Ohio officials are expected to return to court in Hamilton County for a hearing Oct. 7 after a judge extended a ban on the state’s fetal heartbeat bill for another 14 days.
The decision continues to allow abortions in the state through 20 weeks, pausing a state law that stopped most abortions after the first fetal heartbeat is detected, which is usually around six weeks. The law, signed by Gov. Mike DeWine in April 2019, went into effect when the U.S. Supreme Court overturned Roe v. Wade earlier this year.
A Fulton County Superior Court judge declined a request to block Georgia’s fetal heartbeat law that bans most abortions after six weeks.
Georgia lawmakers passed House Bill 481, the Living Infants Fairness Equality Act, in 2019. However, a federal judge initially blocked the law, commonly called the “Heartbeat Bill,” because the U.S. Supreme Court had previously upheld the 1973 Roe v. Wade ruling.
A federal appeals court has allowed a Tennessee law that prohibits abortions sought due to sex, race, or prenatal diagnosis of Down syndrome, to go into effect until the U.S. Supreme Court rules in Dobbs v. Jackson Women’s Health Organization.
On Wednesday, the U.S. Court of Appeals for the Sixth Circuit allowed the Tennessee law to be enforced while litigation against it continues. The court also postponed hearing the case until after the Supreme Court issues a decision in Dobbs, a case involving a Mississippi law that prohibits abortions after 15 weeks of pregnancy.
One day before early voting begins, GOP gubernatorial candidate Glenn Youngkin and Democratic candidate Terry McAuliffe faced off for the first time in a debate at the Appalachian School of Law in southwestern Virginia Thursday. Moderators asked candidates about policies including abortion, Critical Race Theory (CRT), right to work, qualified immunity, vaccine mandates, and Confederate monuments. Youngkin repeatedly tried to link policy issues to McAuliffe’s past record, while McAuliffe repeatedly tried to tie Youngkin to former President Trump. Both candidates also committed to accepting the result of the election if certified by the state.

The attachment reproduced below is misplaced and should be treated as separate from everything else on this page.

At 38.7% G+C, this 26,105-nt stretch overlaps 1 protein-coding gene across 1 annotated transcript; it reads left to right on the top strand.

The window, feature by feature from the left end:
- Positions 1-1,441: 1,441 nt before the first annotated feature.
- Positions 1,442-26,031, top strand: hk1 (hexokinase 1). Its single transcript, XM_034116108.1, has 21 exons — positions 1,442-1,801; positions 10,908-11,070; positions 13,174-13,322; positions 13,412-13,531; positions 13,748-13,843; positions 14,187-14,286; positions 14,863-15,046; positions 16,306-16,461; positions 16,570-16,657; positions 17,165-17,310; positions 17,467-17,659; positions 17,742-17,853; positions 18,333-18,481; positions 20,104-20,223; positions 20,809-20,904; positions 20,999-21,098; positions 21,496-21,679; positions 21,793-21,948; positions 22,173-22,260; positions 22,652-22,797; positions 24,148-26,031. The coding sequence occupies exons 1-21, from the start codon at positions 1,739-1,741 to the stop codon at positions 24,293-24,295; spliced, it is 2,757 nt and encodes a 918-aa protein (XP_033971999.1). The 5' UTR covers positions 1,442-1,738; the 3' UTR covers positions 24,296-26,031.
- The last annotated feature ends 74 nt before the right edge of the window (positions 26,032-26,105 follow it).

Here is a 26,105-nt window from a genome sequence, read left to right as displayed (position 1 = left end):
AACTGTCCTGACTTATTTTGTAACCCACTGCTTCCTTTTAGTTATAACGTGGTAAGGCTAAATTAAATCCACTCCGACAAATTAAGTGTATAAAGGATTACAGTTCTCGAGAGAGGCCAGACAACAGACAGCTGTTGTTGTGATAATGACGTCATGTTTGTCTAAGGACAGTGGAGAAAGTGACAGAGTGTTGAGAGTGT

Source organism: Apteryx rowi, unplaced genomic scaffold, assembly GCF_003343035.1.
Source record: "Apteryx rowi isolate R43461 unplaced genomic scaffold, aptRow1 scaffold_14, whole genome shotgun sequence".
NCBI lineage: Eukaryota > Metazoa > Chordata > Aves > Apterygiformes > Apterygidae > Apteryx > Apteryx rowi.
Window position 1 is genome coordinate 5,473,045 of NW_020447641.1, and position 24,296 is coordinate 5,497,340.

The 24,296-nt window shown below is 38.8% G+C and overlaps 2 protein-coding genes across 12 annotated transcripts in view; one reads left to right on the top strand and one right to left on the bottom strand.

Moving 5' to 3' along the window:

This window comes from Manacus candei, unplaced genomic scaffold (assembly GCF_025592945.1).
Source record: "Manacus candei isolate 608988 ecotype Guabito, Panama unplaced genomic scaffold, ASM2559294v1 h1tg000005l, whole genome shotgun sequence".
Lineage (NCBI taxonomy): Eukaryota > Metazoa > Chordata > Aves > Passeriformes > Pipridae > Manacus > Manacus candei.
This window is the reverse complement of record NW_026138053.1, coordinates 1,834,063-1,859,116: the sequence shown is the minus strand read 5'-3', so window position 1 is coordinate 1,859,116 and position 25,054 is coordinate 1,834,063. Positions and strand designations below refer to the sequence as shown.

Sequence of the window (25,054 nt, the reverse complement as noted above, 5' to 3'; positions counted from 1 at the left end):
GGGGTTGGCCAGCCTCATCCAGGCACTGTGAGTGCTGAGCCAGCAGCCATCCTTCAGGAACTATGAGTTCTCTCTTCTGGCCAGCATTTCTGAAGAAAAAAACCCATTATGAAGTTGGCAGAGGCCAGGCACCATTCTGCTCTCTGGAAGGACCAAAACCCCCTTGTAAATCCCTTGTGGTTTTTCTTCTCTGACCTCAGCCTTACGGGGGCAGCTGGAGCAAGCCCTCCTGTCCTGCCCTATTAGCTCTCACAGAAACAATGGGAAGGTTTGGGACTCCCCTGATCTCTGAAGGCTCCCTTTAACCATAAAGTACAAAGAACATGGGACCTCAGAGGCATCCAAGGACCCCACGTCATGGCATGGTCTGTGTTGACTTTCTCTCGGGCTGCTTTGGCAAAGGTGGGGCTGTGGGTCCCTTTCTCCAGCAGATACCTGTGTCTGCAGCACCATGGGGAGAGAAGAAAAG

Moderators asked McAuliffe he would sign laws that legalize third trimester abortions even without currently-required approval of three doctors in Virginia.
“If they came up with a solution, and the woman’s life has to be in danger, it has to be certified, and if you had a legitimate doctor that says, ‘This woman, her life’s in danger,’ of course I would support that,” McAuliffe said.
With the U.S. Supreme Court refusing to block a Texas law banning abortions at six weeks when fetal heartbeats begin, Arizona’s Republican-dominated legislature is expected to enact a similar law. Until now, federal courts had struck down several laws regulating abortion enacted in Arizona. The unusual nature of the Texas law — allowing citizens to sue in order to enforce it instead of the state — is why a 5-4 majority on SCOTUS allowed the significant intrusion into Roe v. Wade.
Cathi Herrod, president of the conservative Center for Arizona Policy and a key architect of pro-life bills in the Arizona Legislature, said Arizona should copy the successful legislation in order to avoid being struck down. “The Texas heartbeat law is a road map to what other states can do,” she told Capitol Media Services. “The Texas heartbeat law is worthy of serious consideration by the Arizona Legislature.”